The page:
Library: AverageList - averaging made easy

I’ve just made a new template library called AverageList.

It will help averaging a set of values of the same datatype.

Download AverageList

API:

  • addValue(datatype value)

  • //add a value to the AverageList

  • getAverage() : datatype

  • //return the average of all values that are added with an addValue call

  • getTotalAverage() : datatype

  • //return the average of all values in the AverageList

  • getMin() : datatype

  • //return the low peak of the values in the set

  • getMax() : datatype

  • //return the high peak of the values in the set

  • reset()

  • //reset the AverageList, discard old values

  • operator=

  • //reset and assign

  • operator+=

  • //add value to AverageList

  • operator-=

  • //remove value from AverageList if present

  • operator

  • //subscript operator, read and/or assign

Short Example:
This example will take 20 readings from analog pin 2 and calculate the average, then send it to the serial console.

#include <AverageList.h>

const byte LIST_SIZE = 20;

void setup(){

//enable user feedback
Serial.begin(9600);

//this is used for storage, an array of ints
int arr[LIST_SIZE] = {0};

//initialize an AverageList object that operates on ints
AverageList testList(arr,LIST_SIZE);

//take samples
for(int i=0; i<LIST_SIZE; i++){
testList = analogRead(2);

  • delay(20);*

  • }*

  • Serial.println( testList.getTotalAverage());*
    }
    void loop(){/nothing to loop/}
    [/quote]
    Example Sketch:
    A more thorough investigation of the API and operator overloading.
    ```
    *#include <AverageList.h> //http://www.arduino.cc/playground/uploads/Code/AverageList.zip

const byte LIST_SIZE = 5;

void setup(){
 
 //enable user feedback
 Serial.begin(9600);
 
 //this is used for storage, an array of ints
 int arr[LIST_SIZE] = {0};  
 
 //initialize an AverageList object that operates on ints
 AverageList testList(arr,LIST_SIZE);
 
 //perform operations on the AverageList
 testList.addValue(2);  //add 2 to the AverageList
 testList.addValue(4);  //add 4 to the AverageList
 testList.addValue(6);  //add 6 to the AverageList
 
 //average should be (2+4+6)/3 = 4
 Serial.print("Avarage of the values inserted into testList: ");
 Serial.println( testList.getAverage() );
 
 //perform operations on the AverageList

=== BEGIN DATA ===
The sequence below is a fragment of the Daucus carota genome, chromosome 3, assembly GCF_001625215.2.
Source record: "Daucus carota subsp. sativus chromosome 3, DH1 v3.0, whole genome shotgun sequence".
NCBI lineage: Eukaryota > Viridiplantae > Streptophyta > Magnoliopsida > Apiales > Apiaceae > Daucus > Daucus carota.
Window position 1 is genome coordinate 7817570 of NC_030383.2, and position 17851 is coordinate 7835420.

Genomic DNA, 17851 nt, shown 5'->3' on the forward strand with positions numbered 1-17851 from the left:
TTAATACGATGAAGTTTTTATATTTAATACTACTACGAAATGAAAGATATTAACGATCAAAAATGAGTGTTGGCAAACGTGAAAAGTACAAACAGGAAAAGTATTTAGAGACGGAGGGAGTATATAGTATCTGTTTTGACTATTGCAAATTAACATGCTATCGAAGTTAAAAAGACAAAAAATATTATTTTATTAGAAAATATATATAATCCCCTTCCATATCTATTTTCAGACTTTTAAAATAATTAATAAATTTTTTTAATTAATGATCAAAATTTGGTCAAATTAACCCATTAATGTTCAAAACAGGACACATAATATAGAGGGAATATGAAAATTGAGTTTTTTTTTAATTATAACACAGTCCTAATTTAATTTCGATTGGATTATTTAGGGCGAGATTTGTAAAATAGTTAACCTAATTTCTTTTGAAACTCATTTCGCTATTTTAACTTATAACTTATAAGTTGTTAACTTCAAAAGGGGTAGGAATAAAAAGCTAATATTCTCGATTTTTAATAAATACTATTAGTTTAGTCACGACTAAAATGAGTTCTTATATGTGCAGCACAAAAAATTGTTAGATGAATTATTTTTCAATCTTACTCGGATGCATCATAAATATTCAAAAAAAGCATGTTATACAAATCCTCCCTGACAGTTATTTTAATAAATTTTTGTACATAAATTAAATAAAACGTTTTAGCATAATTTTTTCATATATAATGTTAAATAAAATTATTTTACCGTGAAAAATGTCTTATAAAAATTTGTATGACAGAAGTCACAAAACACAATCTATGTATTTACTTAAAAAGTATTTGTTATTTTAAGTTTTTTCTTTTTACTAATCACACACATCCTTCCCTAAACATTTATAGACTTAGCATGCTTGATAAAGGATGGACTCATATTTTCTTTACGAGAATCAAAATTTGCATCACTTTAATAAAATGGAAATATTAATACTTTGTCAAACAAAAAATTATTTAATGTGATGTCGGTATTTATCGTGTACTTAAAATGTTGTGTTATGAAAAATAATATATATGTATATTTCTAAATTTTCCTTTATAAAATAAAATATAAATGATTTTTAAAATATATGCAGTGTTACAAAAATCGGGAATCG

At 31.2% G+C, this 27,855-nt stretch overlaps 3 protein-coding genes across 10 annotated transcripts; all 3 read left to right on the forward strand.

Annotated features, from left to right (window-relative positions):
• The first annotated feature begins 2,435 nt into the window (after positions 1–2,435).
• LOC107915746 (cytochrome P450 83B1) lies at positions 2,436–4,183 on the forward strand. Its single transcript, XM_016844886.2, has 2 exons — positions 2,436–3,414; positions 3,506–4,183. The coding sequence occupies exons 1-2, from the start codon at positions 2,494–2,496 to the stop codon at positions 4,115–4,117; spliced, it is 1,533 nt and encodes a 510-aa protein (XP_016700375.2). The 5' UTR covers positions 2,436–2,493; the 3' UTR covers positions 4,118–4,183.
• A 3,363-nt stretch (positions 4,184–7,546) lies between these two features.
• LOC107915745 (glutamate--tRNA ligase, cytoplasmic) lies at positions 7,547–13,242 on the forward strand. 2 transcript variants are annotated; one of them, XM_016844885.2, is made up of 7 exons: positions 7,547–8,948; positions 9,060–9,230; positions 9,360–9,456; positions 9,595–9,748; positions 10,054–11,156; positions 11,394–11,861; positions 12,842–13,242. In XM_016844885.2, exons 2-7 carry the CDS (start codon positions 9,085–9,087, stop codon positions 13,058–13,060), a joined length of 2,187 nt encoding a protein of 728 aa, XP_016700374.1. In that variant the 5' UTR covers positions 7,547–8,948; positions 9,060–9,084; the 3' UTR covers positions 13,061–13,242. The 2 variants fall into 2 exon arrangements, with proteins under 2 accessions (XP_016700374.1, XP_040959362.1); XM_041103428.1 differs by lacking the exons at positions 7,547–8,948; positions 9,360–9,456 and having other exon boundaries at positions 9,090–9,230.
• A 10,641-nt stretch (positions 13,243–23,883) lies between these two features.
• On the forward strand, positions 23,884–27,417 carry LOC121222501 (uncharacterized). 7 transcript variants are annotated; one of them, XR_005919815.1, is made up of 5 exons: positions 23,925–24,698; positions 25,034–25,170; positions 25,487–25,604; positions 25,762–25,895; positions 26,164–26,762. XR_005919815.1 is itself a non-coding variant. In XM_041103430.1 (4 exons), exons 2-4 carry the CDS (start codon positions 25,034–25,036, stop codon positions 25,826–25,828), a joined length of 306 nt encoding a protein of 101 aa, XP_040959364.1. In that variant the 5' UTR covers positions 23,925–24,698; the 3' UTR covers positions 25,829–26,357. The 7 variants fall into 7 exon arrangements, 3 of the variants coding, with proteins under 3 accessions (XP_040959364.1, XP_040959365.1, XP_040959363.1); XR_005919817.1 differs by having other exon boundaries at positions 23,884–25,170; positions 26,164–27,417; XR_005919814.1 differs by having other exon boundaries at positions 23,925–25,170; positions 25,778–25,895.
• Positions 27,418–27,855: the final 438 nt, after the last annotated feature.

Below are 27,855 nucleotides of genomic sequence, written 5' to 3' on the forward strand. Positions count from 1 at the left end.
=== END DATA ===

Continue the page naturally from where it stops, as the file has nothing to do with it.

testList.reset();      //reset AverageList to 0
 testList+=1;        //add 1 to the AverageList
 testList+=3;            //add 3 to the AverageList
 
 //average should be (1+3)/2 = 2
 Serial.print("Avarage of the values inserted into testList: ");
 Serial.println( testList.getAverage() );
 
 //perform operations on the AverageList
 testList=1;              //reset AverageList to 1
 testList+=3;            //add 3 to the AverageList
 testList+=5;            //add 5 to the AverageList
 testList-=4;            //try to remove 4 from the AverageList, but no item in the list is equal to 4, therefore take no action
 testList+=12;            //add 12 to the AverageList
 
 //average should be (1+3+5+12)/4 = 5,25 = (int) 5
 Serial.print("Avarage of the values inserted into testList: ");
 Serial.println( testList.getAverage() );
 
 //total average should be (1+3+5+12+0)/5 = 4,2 = (int) 4
 Serial.print("Avarage of testList: “);
 Serial.println( testList.getTotalAverage() );
 
 //perform operations on the AverageList
 testList[4] = 12;
 
 //total average should be (1+3+5+12+12)/5 = 6,6 = (int) 6
 Serial.print(“Avarage of testList after ‘testList[4] = 12;’: “);
 Serial.println( testList.getTotalAverage() );
 
 Serial.print(”\nThe AverageList testList contains:\n\t”);
 for(int i=0; i<LIST_SIZE; i++){
   Serial.print( testList[i] , DEC );
   Serial.print(”, ");
 }
}

void loop(){/nothing to loop/}*

* *Example Sketch Serial Output:* *
*Avarage of the values inserted into testList: 4
Avarage of the values inserted into testList: 2
Avarage of the values inserted into testList: 5
Avarage of testList:  4
Avarage of testList after ‘testList[4] = 12;’:  6

The AverageList testList contains:
      1, 3, 5, 12, 12*

```
Feedback Welcome!

Excellent! I like it!

Does it perform a "windowed average"? In other words, what happens if a value is added when the list is full?

Any thoughts about adding time-weighted averages (typically used to estimate flow)?

  • Brian

As is now a call to addValue() when the list is full will do nothing. One need to call clear() first.

But, if one uses [] operators one can change whichever value one wants.